International award for hearing loss ‘brain training’ research paper
A Nottingham study that demonstrated how training the brain could be used to improve listening and cognition in people with hearing loss is to receive international recognition.
An academic paper* on the research conducted by experts at the National Institute for Health Research (NIHR) Nottingham Hearing Biomedical Research Unit (BRU) has been chosen as the Editors’ Award 2014 by Ear and Hearing, the number one ranked international peer-reviewed hearing science journal.
Researchers from the BRU — a partnership between academics at The University of Nottingham and the Medical Research Council Institute of Hearing Research (MRC IHR) and clinicians from Nottingham University Hospitals NHS Trust— will be in the US to receive the award on March 6.
Dr Melanie Ferguson, Consultant Clinical Scientist (audiology) and Hon associate professor led the research. She said: “Our overall aim in carrying out research studies like this is to help people with hearing loss overcome their hearing difficulties, and make better use of their hearing in their everyday life. Our study showed some novel results, which suggest that training the auditory system seems to also train the brain. It’s a bit like going to the gym, except it is the auditory system — which includes the brain — that is being exercised.
“The research team is absolutely delighted to win this international award that recognises our important contribution to hearing research. It is even more rewarding because the research takes us a step closer to providing a better understanding of how we can help people with hearing loss. The consequences of hearing loss are often not understood and this can lead many people to withdraw from family, social and work life.”
One in six of the UK population has a significant hearing loss – 10 million people. Hearing loss is a long-term condition that cause difficulties communicating with others leading to social isolation and withdrawal, depression and reduced quality of life.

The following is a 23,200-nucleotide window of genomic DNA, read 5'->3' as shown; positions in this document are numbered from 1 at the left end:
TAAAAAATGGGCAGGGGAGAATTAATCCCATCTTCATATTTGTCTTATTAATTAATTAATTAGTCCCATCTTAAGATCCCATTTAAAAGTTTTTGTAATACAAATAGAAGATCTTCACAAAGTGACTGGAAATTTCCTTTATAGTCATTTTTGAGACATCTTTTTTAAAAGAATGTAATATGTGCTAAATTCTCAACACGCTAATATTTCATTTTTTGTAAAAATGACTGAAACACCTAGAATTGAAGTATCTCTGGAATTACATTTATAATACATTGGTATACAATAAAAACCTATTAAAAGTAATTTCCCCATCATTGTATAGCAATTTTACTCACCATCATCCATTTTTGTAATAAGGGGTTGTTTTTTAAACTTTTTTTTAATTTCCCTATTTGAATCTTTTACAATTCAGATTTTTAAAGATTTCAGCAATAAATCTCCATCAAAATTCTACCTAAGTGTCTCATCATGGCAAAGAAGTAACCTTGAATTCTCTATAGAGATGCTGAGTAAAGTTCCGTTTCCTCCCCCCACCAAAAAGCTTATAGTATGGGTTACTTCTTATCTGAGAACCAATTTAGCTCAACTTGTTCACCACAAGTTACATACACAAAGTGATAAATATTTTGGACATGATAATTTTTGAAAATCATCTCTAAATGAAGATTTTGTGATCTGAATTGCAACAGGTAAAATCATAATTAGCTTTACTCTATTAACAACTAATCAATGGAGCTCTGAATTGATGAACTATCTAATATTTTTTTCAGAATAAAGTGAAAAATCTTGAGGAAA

For the Nottingham study, people with hearing loss aged 50-74 years old were asked to play computerised auditory training games which involved actively listening to short sections of words such as ‘ah-ah-eh’ and identifying which was the odd one out. They did this for 15 minutes a day over four weeks. The training was completed at home on laptops loaned by the researchers.
Most people completed all the training requested even though almost a third had never used a computer before.
After four weeks of training, people where better able to identify the differences between the sounds they heard. But what was interesting was that people also showed improvements on other measures such as cognitive tests of divided attention and working memory, which are important when listening to people speaking.
Study participants said they were able to listen better after training, particularly in challenging listening situations such as group conversations, which is a problem for many people with hearing loss. Furthermore, these benefits in cognition and listening remained four weeks later.
Dr Helen Henshaw, senior research fellow, said: “Although we hear with our ears, listening requires both our ears and our brains. Past research to assess training interventions for people with hearing loss has typically lacked scientific rigour. Our high-quality approach enabled us to systematically assess the benefits of auditory training for people with hearing loss and provide robust evidence for benefits to communication and cognition.